I have many regrets. I wish I picked up the phone more often when I was in college, instead of hanging up, because I was “busy”. I wish I visited Aagu more often when he was sick. I wish I was there during his time of greatest agony. I wish I could have told him what he meant to me, and the amazing impact he’s had on my life. I wish he could see me graduate. But these will remain “I wish”. So, to Aagu, if you can hear me up in Heaven, these words are for you. I miss you. I miss your quick wit, and your humor. I didn’t appreciate what you said, and I wish I had. I hope you’re smiling on me, and what I’ve done, and what I’ve become. I hope you’re proud of me.

What do I hope to be known for when I die? These questions are not one that one hopes to answer at age 21. But these are the questions that come to mind as I write this eulogy. I care about impact and making a difference, but perhaps what I care most about, is appearing a “trustworthy man who everyone loved, and who loved everyone”. Someone whose love knows no bounds, and whose love shapes and steers lives. I want to be known for compassion, not for technical strength. These moments of great sorrow and reflection allow us to think back on this.

As I write this farewell, I’ve been scrolling through my Google Photos: from 2004 to today, desparetely trying to find the last memories I have. I’ve scrolled through Agu and Dida coming twice, our heights doubling, Baba losing his mustache, Thamma graying her hair, me getting braces, me going to college, and Dhruba going to college. You’re remained a constant, perhaps a simple shadow, no matter where I went. It will be different. Nay, it will be difficult without you.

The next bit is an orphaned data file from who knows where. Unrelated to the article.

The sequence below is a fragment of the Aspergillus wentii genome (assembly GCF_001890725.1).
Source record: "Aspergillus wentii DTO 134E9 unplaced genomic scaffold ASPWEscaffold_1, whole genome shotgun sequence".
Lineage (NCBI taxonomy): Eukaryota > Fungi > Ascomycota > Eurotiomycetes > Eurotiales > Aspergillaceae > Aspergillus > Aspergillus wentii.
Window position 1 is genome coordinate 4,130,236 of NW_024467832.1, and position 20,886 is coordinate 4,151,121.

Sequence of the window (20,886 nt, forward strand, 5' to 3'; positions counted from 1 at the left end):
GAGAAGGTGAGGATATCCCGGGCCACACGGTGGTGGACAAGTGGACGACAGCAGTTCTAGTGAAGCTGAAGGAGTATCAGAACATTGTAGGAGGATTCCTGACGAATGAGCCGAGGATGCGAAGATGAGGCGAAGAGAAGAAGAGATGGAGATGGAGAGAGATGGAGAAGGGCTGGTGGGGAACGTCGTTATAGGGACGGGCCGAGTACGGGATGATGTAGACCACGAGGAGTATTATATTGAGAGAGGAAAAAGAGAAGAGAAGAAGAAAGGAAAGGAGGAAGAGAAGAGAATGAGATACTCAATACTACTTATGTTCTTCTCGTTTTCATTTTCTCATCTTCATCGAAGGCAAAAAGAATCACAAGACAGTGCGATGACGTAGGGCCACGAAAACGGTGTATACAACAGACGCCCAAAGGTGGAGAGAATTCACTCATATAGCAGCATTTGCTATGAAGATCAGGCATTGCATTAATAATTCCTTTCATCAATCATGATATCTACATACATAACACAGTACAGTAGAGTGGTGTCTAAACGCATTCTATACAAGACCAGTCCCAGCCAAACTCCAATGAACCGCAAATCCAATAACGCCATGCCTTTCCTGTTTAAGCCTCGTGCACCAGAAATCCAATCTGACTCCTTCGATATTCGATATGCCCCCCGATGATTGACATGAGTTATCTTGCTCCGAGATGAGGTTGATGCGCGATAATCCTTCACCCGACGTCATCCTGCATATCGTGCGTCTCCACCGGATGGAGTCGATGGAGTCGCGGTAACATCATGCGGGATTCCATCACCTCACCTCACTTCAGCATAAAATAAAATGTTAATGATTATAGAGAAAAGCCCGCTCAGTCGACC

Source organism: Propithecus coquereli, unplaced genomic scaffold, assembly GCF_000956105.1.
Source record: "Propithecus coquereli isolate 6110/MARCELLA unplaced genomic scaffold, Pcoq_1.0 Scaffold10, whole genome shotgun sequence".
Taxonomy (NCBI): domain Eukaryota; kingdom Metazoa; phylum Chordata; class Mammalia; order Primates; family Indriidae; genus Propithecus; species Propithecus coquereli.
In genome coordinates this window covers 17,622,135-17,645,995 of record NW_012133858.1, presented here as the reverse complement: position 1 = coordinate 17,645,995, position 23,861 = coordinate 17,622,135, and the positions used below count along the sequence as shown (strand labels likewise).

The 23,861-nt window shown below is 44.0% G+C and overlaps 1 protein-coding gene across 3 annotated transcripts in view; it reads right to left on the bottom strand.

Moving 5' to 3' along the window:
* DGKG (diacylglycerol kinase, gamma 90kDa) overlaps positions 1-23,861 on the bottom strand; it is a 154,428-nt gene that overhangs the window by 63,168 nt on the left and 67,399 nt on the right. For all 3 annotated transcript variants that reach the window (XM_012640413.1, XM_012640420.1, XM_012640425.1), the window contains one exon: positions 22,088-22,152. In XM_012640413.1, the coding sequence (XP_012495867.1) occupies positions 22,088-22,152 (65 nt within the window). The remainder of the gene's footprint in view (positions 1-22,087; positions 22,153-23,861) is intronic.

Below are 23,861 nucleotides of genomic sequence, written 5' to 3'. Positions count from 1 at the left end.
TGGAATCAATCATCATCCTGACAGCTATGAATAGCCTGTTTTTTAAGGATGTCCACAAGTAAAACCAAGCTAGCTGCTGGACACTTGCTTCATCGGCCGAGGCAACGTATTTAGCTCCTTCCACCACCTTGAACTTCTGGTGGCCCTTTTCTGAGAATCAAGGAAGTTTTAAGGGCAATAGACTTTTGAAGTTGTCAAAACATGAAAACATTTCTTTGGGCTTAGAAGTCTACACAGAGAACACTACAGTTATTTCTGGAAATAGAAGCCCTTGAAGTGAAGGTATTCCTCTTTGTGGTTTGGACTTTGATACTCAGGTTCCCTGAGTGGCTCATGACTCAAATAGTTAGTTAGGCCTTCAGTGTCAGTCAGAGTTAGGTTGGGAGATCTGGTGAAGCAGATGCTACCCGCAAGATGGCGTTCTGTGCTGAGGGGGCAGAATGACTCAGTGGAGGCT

Perhaps one thing is clear to me. These were the good old days. When we surrounds ourselves with love and family and passion, not the cold separating isolation of the real world. I was naive and innocent, and in the magic of childhood, anything could have happened. Thank you, Agu. You’ve touched a little boy’s heart to a far greater degree than you can have potentially realized.

I’m about to graduate from college, and proceed into my graduate studies and later into my career. I wish you could see me today. I wish you could have watched me walk across the stage, maybe even down the aisle. But even though you can’t see it now, I hope you can see me from heaven. Because this one? This one is for you, Aagu. <3

Manash Biswas (Aagu) passed away on April 11th, 2019 at 11:00 AM in the presence of his family at the Alameda Wellness center. He is survived in blood relations, by Jhunu Biswas (Thamma), his wife, and through connections forged, with so many more. He leaves a legacy not just in fame or reputation, but more so in character, family, and love. He will be missed by many.